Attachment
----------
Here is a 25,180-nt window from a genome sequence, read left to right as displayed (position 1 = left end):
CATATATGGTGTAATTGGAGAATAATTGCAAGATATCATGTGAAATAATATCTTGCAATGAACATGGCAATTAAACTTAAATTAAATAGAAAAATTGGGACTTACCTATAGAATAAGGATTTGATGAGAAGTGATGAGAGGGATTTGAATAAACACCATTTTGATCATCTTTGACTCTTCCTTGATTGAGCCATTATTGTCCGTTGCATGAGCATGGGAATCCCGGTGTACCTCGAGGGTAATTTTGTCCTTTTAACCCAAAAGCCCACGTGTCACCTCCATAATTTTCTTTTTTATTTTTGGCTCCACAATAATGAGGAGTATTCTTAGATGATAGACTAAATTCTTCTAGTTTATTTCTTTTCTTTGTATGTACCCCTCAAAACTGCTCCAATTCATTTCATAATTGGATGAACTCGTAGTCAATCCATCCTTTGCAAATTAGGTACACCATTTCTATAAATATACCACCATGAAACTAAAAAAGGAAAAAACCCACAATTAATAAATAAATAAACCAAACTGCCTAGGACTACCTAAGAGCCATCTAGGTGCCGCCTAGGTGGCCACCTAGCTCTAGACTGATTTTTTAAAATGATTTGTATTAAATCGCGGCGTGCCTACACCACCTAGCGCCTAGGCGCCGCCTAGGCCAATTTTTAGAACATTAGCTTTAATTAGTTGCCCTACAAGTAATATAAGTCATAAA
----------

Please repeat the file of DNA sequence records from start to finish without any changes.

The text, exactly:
Here is a 25,180-nt window from a genome sequence, read left to right as displayed (position 1 = left end):
CATATATGGTGTAATTGGAGAATAATTGCAAGATATCATGTGAAATAATATCTTGCAATGAACATGGCAATTAAACTTAAATTAAATAGAAAAATTGGGACTTACCTATAGAATAAGGATTTGATGAGAAGTGATGAGAGGGATTTGAATAAACACCATTTTGATCATCTTTGACTCTTCCTTGATTGAGCCATTATTGTCCGTTGCATGAGCATGGGAATCCCGGTGTACCTCGAGGGTAATTTTGTCCTTTTAACCCAAAAGCCCACGTGTCACCTCCATAATTTTCTTTTTTATTTTTGGCTCCACAATAATGAGGAGTATTCTTAGATGATAGACTAAATTCTTCTAGTTTATTTCTTTTCTTTGTATGTACCCCTCAAAACTGCTCCAATTCATTTCATAATTGGATGAACTCGTAGTCAATCCATCCTTTGCAAATTAGGTACACCATTTCTATAAATATACCACCATGAAACTAAAAAAGGAAAAAACCCACAATTAATAAATAAATAAACCAAACTGCCTAGGACTACCTAAGAGCCATCTAGGTGCCGCCTAGGTGGCCACCTAGCTCTAGACTGATTTTTTAAAATGATTTGTATTAAATCGCGGCGTGCCTACACCACCTAGCGCCTAGGCGCCGCCTAGGCCAATTTTTAGAACATTAGCTTTAATTAGTTGCCCTACAAGTAATATAAGTCATAAA